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Posted at: Sep 17, 2018, 1:49 AM; last updated: Sep 17, 2018, 1:49 AM (IST)

Seeds of entrepreneurship

The agri startup is a healthy emerging trend where young entrepreneurs promise the farmer a long-term bonding of mutual trust, says Bhuwan Bhaskar
Seeds of entrepreneurship

The idea to use technology through corporate intervention is still remote in the Indian agriculture sector. For decades, the agrarian and industrial economies were treated as unrelated entities, hence agriculture still looks at corporate interventions with suspicion. Until recently, companies' involvement in the farming communities was only through the corporate social responsibility (CSR). Anything beyond CSR raises distrust.  

There was some basis for this mistrust. While some corporate bigwigs did try to work in the fields with farmers posing as their friends, but it often turned out to be a proxy of marketing techniques to sell their seeds, fertilisers, pesticides and other materials. 

Thankfully, this situation is changing. In the past couple of years, the corporate spectrum in the country has witnessed a number of entrepreneurial initiatives, where the modus operandi is to connect with the farmers in the field, apparently for better yields through technological interventions and crop diversification. 

This latest trend is different from earlier attempts of the corporate majors. Now, most of these initiatives are being spearheaded by young professionals with humble backgrounds who have 'farmer welfare' and 'zeal to do something better for agriculture' at the core of their business philosophy.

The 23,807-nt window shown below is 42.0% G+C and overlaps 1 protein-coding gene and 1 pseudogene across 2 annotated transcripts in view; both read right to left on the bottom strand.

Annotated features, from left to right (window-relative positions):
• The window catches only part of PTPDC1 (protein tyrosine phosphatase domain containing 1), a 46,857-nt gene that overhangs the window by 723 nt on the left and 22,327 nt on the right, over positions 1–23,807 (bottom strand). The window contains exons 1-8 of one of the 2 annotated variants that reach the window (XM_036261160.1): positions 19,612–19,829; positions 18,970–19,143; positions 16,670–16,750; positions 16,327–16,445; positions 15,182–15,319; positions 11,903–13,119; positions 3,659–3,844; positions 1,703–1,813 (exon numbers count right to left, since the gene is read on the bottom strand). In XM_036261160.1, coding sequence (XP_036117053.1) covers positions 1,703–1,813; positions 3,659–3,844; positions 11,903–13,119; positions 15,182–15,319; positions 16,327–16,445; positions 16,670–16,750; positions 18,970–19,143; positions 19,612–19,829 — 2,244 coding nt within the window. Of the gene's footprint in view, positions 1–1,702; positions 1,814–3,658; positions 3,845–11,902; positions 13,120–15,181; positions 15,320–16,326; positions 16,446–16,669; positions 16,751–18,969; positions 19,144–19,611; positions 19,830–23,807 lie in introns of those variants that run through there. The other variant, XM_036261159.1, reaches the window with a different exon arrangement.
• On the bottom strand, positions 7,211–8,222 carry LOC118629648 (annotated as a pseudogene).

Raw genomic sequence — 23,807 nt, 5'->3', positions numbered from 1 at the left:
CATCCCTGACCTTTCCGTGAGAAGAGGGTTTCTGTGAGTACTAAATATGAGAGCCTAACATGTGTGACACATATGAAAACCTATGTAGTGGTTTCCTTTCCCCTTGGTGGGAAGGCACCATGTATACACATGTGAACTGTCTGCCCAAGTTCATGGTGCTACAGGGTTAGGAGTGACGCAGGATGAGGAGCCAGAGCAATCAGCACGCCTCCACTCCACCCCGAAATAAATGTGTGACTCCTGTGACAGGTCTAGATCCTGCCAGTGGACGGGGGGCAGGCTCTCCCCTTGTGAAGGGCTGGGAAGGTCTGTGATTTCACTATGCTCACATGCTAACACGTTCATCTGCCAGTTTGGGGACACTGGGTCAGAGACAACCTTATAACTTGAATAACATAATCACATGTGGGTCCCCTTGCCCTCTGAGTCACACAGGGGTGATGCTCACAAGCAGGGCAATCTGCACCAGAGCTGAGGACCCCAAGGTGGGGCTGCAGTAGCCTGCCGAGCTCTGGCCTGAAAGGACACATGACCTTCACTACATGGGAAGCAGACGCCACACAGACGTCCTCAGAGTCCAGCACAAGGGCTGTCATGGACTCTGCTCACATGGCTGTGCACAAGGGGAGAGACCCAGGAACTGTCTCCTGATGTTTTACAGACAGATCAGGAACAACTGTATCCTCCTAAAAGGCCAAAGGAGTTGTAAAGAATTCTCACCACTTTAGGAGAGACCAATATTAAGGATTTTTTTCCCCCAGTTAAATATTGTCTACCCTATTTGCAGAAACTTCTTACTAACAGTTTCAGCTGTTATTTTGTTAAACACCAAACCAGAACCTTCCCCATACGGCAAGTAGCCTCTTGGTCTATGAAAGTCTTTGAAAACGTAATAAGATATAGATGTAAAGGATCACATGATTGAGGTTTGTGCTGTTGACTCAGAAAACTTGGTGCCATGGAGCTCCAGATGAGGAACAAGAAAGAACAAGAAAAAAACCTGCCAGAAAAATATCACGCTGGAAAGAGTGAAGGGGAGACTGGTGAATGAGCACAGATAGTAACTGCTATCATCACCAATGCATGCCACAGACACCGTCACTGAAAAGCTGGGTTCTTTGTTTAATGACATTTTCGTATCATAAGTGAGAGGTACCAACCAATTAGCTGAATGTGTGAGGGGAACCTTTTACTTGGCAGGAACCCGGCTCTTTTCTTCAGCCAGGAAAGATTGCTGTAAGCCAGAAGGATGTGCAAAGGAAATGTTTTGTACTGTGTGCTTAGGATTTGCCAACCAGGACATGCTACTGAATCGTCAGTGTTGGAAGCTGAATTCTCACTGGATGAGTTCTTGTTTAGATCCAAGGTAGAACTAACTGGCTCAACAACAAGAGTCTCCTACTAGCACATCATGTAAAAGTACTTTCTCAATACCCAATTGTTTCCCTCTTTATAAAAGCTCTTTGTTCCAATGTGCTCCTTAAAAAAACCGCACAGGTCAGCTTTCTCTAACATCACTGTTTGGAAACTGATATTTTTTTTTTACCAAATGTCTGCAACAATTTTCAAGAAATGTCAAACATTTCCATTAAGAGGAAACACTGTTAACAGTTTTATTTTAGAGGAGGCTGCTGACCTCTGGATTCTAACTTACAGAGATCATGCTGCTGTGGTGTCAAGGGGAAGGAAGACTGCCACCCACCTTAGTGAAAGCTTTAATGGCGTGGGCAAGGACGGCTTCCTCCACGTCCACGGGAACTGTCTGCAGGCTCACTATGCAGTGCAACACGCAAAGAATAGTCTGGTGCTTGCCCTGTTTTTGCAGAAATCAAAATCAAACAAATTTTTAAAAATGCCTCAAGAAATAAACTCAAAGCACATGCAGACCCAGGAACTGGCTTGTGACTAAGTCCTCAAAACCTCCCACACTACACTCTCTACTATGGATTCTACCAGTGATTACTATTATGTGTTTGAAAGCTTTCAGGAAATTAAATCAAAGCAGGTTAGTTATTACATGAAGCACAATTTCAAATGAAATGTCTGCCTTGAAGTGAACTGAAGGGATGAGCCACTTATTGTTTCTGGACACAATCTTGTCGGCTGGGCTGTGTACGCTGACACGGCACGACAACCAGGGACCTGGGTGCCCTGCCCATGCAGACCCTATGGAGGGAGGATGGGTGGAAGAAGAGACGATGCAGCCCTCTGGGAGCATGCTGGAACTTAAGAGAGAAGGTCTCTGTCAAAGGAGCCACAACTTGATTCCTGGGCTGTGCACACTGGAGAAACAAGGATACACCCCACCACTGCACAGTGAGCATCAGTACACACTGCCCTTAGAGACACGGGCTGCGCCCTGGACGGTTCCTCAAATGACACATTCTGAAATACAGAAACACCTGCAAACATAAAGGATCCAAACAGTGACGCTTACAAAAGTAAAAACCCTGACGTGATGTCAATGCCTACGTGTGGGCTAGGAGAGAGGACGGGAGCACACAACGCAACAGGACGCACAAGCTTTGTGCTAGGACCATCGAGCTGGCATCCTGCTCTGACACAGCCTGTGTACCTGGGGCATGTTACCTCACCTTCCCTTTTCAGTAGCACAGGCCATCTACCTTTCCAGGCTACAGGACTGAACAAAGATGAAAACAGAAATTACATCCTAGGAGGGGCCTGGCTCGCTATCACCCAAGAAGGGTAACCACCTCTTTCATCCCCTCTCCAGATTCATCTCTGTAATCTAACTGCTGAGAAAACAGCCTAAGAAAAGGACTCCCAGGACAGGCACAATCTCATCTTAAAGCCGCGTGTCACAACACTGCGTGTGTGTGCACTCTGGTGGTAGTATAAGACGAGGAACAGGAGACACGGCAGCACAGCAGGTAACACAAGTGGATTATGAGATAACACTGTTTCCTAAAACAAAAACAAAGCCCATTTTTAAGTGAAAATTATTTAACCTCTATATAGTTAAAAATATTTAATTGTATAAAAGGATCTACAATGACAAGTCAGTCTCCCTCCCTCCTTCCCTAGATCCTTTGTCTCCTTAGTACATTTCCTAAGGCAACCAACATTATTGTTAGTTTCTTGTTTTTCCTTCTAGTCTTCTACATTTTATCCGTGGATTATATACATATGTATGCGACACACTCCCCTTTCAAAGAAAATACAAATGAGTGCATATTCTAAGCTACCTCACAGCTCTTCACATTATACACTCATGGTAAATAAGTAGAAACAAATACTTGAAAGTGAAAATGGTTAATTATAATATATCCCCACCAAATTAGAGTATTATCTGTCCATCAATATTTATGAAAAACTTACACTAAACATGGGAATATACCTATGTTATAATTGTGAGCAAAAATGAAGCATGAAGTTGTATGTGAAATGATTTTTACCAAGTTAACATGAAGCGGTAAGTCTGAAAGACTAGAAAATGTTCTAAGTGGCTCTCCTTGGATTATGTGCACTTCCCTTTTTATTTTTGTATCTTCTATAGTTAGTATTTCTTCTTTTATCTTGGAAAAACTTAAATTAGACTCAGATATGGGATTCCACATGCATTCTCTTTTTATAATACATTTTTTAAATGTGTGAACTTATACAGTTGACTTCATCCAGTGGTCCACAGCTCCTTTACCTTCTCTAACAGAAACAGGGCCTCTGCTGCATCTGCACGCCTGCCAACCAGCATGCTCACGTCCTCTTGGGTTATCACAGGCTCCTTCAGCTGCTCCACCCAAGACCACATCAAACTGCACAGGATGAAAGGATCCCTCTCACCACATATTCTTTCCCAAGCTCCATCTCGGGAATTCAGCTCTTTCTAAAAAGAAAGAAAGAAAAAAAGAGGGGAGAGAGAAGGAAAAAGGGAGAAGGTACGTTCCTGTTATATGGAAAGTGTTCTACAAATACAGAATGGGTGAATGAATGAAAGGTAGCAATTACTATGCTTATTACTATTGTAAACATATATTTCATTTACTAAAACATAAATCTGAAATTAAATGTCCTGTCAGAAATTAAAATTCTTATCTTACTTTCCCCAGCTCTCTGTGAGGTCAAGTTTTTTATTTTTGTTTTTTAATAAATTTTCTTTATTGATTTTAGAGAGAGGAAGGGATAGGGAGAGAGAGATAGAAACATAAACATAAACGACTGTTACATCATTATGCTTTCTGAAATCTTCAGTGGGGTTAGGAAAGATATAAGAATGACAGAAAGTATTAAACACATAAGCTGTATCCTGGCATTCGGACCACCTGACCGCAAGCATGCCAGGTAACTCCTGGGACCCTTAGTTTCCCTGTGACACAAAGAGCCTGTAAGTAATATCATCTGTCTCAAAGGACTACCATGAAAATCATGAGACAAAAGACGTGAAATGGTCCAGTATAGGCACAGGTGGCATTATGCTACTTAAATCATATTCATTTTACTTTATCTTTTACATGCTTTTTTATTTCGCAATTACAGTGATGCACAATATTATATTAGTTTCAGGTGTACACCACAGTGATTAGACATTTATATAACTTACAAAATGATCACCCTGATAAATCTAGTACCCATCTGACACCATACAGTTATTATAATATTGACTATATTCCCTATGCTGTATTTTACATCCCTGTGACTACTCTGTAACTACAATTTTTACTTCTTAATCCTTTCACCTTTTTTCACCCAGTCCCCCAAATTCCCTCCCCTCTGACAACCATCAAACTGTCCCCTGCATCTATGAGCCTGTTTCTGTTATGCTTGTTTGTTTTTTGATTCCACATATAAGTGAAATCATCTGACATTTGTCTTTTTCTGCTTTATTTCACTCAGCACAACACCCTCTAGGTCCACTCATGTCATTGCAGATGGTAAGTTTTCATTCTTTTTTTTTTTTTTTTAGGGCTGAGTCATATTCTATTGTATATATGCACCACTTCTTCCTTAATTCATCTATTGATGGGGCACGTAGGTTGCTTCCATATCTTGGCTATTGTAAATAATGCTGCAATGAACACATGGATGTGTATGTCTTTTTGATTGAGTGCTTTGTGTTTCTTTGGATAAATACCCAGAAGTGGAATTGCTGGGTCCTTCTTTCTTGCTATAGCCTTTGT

They have a clear ethos: farms and farmers are not the subject of experiments. Unlike earlier attempts by big companies, these young entrepreneurs neither intend, nor do they try treating agricultural fields as their live laboratories. For them, the field is the boardroom and farmers are the partners in progress. There is no pretence of any high moral stand. It is pure business, a well-planned strategy for the startups. The model of these newly developed corporate initiatives, often termed as agri startups, is such that they need long-term bonding and mutual trust between the entrepreneurs and their clients (farmers). 

Unlike corporate, agri startups do not need thousands of hectare of land to transform farming by implementing their lab experiments the ground and make huge profits for shareholders. They need sufficient land for their bread and butter. Startups know that they would be out of business if the land and the farmers working with them turn hostile.

These startups have some salient features. Mostly, they work as aggregators of products and technologies. Agri Hub, Big Haat, EM3, Agro Star are some startups which are developing themselves as platforms to provide facilities to choose from multiple options in a particular segment. In their endeavour to cater to more and more farmers with utmost effectiveness, they continuously pursue new technological advancements in their respective specialities and the end beneficiary is, of course, the farmer.